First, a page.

The city’s guidelines are concerned with the experience of a driver in a car on a road, not a person on foot on a sidewalk. And because the guidelines don’t care about the pedestrian experience, it’s unsurprising that we have pedestrian-unfriendly urban design.

The best examples of buildings built facing the street are in the new blocks in East Village and townhouses in North Park; these are generally the result of exceptional architecture rising above the rules they’re required to follow.

Photo by Howard Blackson
Photo by Howard Blackson
Stoops and common entries every few feet provide many chances to move from public to private space gracefully, and offer opportunities for eyes on the street. This is Columbia Street, in the Marina District.

Getting a building’s relationship to the street right is how a city provides pedestrians access to the public and private realms they desire, and creates the mixed-use, walkable urbanism our major planning policies claim to desire.

    This article relates to: Growth and Housing, Land Use, Must Reads

    Written by Howard Blackson

    Howard Blackson is urban design director at Michael Baker International, an engineering and consulting firm, and a former employee of San Diego's Civic Innovation Lab.

    17 comments
    Ed Price
    Ed Price

    All of the author's preferred examples emphasize "broken" areas. I dislike his preference, because it provides for far too many blind spots for potential predators. BTW, his Spectrum Center example is exceptionally stupid; the sidewalks are so narrow you can't even move down them in a wheelchair, and somebody will have to step into the street on passing another pedestrian. And, if the camera perspective had moved just ten feet left, all you would have seen is an example of "bad" garage access. Sorry Mr. Blackson, but pedestrian security is best when the environment is NOT "vibrant and dynamic."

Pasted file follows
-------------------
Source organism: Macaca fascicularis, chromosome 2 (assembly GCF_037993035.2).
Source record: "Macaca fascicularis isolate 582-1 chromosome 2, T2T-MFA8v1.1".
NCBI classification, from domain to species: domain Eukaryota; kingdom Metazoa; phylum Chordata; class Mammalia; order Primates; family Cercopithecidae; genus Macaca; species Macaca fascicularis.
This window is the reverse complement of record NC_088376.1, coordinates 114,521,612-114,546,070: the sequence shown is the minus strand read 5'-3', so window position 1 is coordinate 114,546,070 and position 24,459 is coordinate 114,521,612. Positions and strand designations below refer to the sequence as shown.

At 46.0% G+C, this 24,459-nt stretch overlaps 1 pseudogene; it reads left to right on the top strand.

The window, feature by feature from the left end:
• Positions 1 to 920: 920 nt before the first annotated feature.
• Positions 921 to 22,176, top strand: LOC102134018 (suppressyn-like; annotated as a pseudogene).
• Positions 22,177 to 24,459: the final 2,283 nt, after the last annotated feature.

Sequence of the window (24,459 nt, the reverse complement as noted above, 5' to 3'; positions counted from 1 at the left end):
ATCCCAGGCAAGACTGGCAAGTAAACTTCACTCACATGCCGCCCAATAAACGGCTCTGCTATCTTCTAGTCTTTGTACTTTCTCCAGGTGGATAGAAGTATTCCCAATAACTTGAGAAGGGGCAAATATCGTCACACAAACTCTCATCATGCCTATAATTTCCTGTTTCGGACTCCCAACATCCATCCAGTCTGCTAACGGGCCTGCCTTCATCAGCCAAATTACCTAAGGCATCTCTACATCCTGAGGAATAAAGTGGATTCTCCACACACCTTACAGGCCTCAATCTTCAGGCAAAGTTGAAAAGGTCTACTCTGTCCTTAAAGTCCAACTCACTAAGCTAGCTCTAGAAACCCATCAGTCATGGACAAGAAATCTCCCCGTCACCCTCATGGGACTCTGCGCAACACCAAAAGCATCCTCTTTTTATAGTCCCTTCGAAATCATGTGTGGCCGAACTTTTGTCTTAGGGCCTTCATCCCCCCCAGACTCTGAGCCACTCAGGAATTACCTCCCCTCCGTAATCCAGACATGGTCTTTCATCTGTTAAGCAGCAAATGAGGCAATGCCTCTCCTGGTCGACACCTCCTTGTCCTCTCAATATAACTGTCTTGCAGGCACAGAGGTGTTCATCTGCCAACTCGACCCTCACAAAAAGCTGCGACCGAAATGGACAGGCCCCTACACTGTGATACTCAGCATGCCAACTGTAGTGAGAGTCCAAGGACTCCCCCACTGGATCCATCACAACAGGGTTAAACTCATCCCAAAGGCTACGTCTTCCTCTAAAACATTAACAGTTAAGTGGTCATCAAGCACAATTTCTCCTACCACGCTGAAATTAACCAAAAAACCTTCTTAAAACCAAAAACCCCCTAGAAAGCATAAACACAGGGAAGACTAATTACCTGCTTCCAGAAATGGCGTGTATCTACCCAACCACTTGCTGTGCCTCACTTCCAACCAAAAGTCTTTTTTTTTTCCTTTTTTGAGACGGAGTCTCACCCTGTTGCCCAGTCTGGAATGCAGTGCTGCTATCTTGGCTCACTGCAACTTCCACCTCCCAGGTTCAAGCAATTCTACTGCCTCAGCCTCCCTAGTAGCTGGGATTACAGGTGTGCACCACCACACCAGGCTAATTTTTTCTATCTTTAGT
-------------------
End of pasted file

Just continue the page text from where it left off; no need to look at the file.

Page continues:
Derek Hofmann
    Derek Hofmann subscribermember

    @Ed Price I agree with your first point, because street lamps create pockets of darkness where potential predators can hide. And you're also right about the narrow sidewalks in Spectrum. Maybe it would have been better to leave out the sidewalks entirely and make the driveways shared space for all modes of travel including walking.

    shawn fox
    shawn fox subscriber

    "That’s why good design and planning – not increased security – creates a feeling of safety."  


    That is a highly debatable statement.  I feel safe because of my experiences of not getting mugged or having my car broken into.  Whether that is due to our police force or some other factor I don't know.  I seriously doubt that street design has anything to do with whether there is crime.  The only thing that matters to me is actual safety.  A false sense of safety doesn't help me one iota.  Maybe it is the police.  Maybe it is the people who live here.  Maybe it is a combination of both.  If I have to pay taxes for important government services, paying for security is my #1 priority.  When public safety has the proper funding, then we can talk about making people feel good about their surroundings.  Your pictures of the condo development is hilarious.   If I'm walking around in a high end gated community, I feel safer because of the security.  I could care less what directions the porches or garages face.  Again, I want my housing development HOA prioritizing security patrols, and gates first.